10 January 2011

Into the light

Wiping tears in front of the television again. Really.


Wiping tears in front of the television again. Really.

But this time, I'm sure you agree, tears are unavoidable: I'm watching the Chilean rescue mission. As you read this, the last man has ridden the rescue capsule to safety.

I watched the youngest miner, an 18-year-old, collapse with relief on his father's shoulder; and the oldest - a dashingly handsome 63-year-old who has, CNN reports, been a miner since the age of 12 - sink to the ground for a few seconds of prayer between the kisses and the hospital helicopter. I've seen the hug between a miner and his love, who proposed to him while he was trapped. I've seen handsome presidents stand shoulder to shoulder and murmur words of praise and appreciation to their people. Strangers' tears of joy, really, are catchy (and TV, sometimes, really is fabulous).

We've all tried to put ourselves into the boots of the 33 men who've lived the life of moles for more than two months. For much of that time, death was a very real prospect.

In addition to the mental and emotional challenges posed by the situation, some of the miners reportedly had health challenges - respiratory and kidney problems, and hypertension. Others developed conditions while they were underground. A few of them, according to the psychological commentary, will struggle mightily with the real world.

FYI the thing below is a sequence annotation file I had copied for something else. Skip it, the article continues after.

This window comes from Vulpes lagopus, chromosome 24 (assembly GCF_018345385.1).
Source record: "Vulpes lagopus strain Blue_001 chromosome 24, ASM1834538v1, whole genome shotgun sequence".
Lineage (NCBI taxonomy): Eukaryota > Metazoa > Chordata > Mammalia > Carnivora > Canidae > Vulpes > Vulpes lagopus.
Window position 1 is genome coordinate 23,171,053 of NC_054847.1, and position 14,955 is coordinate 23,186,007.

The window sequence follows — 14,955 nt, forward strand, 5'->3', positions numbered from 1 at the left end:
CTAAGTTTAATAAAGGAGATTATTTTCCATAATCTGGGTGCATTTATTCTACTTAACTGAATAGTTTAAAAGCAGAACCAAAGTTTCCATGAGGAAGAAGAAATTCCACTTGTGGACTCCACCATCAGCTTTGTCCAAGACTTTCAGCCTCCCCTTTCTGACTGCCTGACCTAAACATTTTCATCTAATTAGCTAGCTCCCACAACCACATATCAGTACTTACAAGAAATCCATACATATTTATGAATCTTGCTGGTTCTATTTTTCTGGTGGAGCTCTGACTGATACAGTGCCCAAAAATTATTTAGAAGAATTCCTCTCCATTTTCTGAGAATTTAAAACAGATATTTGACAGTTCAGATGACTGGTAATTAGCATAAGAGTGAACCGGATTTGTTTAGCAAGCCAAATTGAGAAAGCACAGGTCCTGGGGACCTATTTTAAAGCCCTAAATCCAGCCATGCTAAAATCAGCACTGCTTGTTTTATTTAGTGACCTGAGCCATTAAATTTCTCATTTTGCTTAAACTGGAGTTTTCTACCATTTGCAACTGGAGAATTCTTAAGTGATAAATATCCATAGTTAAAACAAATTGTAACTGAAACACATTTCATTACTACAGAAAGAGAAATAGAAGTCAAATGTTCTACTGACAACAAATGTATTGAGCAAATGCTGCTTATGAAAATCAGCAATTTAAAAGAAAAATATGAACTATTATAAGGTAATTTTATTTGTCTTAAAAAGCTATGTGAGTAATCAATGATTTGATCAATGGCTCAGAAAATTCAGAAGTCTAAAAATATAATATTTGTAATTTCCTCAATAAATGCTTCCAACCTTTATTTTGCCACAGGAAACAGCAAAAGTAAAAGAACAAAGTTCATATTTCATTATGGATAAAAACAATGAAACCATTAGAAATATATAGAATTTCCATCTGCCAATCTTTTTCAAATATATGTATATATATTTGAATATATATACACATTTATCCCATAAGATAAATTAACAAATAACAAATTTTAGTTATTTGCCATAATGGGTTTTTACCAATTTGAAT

As one of the rescued men was coming up, there must have been hundreds of thousands of us around the world experiencing sympathy palpitations: he is reportedly severely claustrophobic. I've an inkling of what claustrophobia feels like - it has hit me once or twice trapped in a slow-moving crowd, or in stuck lifts. It hit me in the Cango Caves. It's distressing, and it takes mental discipline to ride it out. I can understand why claustrophobia would make staying underground almost preferable to climbing into that tight pod for a 15-minute winch through a slender passage drilled through solid rock.

The rescuers are the world's darlings today. And so are the miners: by going into that claustrophobic situation in order to make a living, and having the nightmare happen, and now coming out with shouts of triumph and souvenir rocks for the rescuers, these men have made us conscious of a kind of heroism we hope we're never called on to find within ourselves. All over the world, miners make a very basic living by heading down the shafts daily, and praying that they head back up when their shift is up. They, particularly, will know what the trapped miners would have experienced during their long wait.

I think what all of us must take out of this is a renewed determination to consciously engage with the immense privilege of daily life - the spring sunshine, the free movement of our minds and our limbs, the sound of birds, the morning coffee, the touch of those we love. I think thanks is due.

(Heather Parker, Health24, October 2010)




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